Canadian plumber hopes to tap into big time

Published: Friday, February 14, 2003, 23:53 [IST]
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Cape Town: Dreadlocked apprentice plumber Austin Codrington, whose five-wicket burst sparked his country's sensational World Cup win over Bangladesh, hopes a repeat performance will land him a professional contract. The 27-year-old seamer has been inundated with congratulations since his match- winning figures of 5 for 27 handed Bangladesh its 27th consecutive One-day defeat at Durban on Tuesday. But, so far, no offer of a full-time contract has accompanied the good wishes. "I would love to play cricket full time.

It has always been my dream to see if I can make it. It hasn't happened so far but you never know - if I can play well again against Kenya, then hopefully it might lead to something," he said. "I will be trying to take five wickets again and I will be going out 100 per cent." Codrington indulged in celebratory jumps of joy every time he took a wicket at Kingsmead, which was not surprising - having played cricket ever since he was a child, he had never taken five wickets before. "I don't think it was a question of luck. I have worked really hard on my bowling and I thought I deserved it. Before the World Cup, we all trained six days a week to make sure we were ready.

"I also spent a month in Trinidad to get used to playing outdoors, on good wickets," added Codrington who moved to Toronto from his native Jamaica seven years ago. He plays Saturdays and Sundays for his local club, Overseas CC, but the fixture list features just 16 games every season which runs from May to September. However, the wickets are only suitable from mid-June which means early season match- ups have to be played on matting while, in the winter, everyone moves to the virtual hibernation of indoor nets as the rest of the nation exercises its passion for ice hockey.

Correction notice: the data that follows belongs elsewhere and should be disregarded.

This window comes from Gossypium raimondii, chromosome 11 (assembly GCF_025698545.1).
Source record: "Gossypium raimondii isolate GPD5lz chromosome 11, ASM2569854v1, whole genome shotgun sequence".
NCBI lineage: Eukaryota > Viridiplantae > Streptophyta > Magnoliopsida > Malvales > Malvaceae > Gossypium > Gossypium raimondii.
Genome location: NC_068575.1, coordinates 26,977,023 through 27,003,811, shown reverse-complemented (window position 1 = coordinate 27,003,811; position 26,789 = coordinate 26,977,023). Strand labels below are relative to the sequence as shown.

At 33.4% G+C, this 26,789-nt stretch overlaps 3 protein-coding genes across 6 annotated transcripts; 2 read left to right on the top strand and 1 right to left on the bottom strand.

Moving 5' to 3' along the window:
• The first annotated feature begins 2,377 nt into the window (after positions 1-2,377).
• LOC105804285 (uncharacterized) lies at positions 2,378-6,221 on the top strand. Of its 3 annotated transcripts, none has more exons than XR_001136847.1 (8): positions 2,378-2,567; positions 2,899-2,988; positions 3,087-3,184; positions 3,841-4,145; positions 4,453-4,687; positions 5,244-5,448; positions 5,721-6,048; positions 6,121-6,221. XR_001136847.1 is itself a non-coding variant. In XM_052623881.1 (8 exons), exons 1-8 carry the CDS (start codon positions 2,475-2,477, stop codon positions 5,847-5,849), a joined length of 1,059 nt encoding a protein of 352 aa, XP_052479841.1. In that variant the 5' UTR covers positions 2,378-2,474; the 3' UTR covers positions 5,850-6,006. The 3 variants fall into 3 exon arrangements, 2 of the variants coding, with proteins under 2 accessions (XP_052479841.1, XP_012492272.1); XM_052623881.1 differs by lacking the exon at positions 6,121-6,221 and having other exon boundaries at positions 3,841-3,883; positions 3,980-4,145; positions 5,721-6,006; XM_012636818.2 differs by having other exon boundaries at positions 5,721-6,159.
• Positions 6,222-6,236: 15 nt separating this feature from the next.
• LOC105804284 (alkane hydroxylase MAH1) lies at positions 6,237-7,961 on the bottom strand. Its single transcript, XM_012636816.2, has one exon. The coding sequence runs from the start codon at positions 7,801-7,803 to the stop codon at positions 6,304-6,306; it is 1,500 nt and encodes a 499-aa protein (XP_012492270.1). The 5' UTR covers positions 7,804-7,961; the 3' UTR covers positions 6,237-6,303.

Saturday's match, like its first, will be a day-nighter under the lights of Newlands as Canada, who qualified by finishing in third spot in the ICC Trophy in 2001, look to continue its dream run in what is only its second appearance at a World Cup. After that, the serious business will begin when it faces Sri Lanka, South Africa, New Zealand as well as the West Indies which will be an intriguing clash with so many of the team hailing from the Caribbean.

To add a little more spice to that February 23 match is the fact that Canada are coached by ex-West Indies Test batsman Gus Logie. Meanwhile, Kenya, who was crushed in its opener by South Africa by ten wickets, desperately need a win to revive its flagging morale as well as any outside chance it has of making it to the next stage.

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